At 11pm on June 30th, 2020, on the eve of the 23rd anniversary of Hong Kong’s handover to China, and just one year after the storming of Hong Kong’s Legislative Council, Beijing enacted a sweeping National Security Law. With 66 far-reaching articles, the law re-defines and criminalizes actions considered to be acts of “subversion, secession, terrorism, and foreign interference”, and seen as threats to national security.
Inserted into Hong Kong’s mini-constitution, the new law effectively ended the “One Country, Two Systems” framework 27 years earlier than its original expiration date of 2047.
As the city awoke to a new reality, with individuals liable to be arrested for merely possessing protest-related stickers or for just repeating protest slogans, waves of social media accounts were deleted. At the same time, countless online information requests for emigration were quickly made.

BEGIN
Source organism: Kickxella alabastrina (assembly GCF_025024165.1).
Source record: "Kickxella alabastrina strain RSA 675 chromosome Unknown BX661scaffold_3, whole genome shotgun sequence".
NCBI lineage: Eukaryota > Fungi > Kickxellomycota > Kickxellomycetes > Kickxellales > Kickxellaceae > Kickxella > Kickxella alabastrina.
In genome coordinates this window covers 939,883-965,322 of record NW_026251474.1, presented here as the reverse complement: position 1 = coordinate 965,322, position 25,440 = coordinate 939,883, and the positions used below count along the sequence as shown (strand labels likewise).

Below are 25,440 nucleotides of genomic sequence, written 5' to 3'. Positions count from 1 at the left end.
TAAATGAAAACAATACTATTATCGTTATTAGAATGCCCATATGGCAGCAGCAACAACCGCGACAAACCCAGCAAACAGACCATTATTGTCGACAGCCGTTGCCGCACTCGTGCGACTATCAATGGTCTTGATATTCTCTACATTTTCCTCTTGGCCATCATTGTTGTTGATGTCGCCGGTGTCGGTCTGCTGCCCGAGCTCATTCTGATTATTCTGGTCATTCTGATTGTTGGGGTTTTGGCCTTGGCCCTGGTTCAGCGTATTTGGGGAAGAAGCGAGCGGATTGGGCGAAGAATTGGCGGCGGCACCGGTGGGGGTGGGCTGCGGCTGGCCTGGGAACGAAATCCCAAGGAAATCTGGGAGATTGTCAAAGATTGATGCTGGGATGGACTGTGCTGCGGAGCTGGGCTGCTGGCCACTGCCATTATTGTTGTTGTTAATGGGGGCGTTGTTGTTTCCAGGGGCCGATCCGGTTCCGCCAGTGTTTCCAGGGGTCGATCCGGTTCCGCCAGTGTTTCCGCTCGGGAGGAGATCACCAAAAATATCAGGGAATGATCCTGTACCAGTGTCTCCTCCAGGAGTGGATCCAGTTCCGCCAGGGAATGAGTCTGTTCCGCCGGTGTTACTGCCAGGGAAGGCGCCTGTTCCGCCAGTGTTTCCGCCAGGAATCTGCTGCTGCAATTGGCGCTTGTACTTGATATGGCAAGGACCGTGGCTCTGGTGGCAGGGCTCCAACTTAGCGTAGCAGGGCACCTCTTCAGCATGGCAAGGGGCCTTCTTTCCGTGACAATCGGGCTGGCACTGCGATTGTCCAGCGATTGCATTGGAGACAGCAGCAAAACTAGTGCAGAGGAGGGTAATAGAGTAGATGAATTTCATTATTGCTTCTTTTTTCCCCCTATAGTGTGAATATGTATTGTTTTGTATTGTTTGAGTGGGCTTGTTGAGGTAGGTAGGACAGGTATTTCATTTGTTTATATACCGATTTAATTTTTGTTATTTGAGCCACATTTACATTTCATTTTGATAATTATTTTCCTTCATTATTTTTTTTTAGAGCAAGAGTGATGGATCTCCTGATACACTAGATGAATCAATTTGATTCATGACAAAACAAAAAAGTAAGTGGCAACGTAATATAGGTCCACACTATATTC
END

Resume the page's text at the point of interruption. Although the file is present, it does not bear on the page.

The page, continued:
In line with the Hong Kong protest movement’s reputation for being satirical and stubborn, some artists and social media users worked around the new restrictions by playing with visual, auditory, and symbolic puns. Amidst an air of fear and uncertainty, resistance in the form of blank pages and codes emerged, replacing what many were now unable to voice out loud.
As the situation in Hong Kong shifted from taking place on tear-gassed streets to a much more insidious existence, this series seeks to document the invisible impacts of—and responses to—the National Security Law. Many Hong Kongers’ fear that this past year, with all its turmoil, will be remembered as nothing more than a footnote in history – if allowed to be remembered at all. This series seeks to ensure that what Hong Kongers experienced will not be forgotten.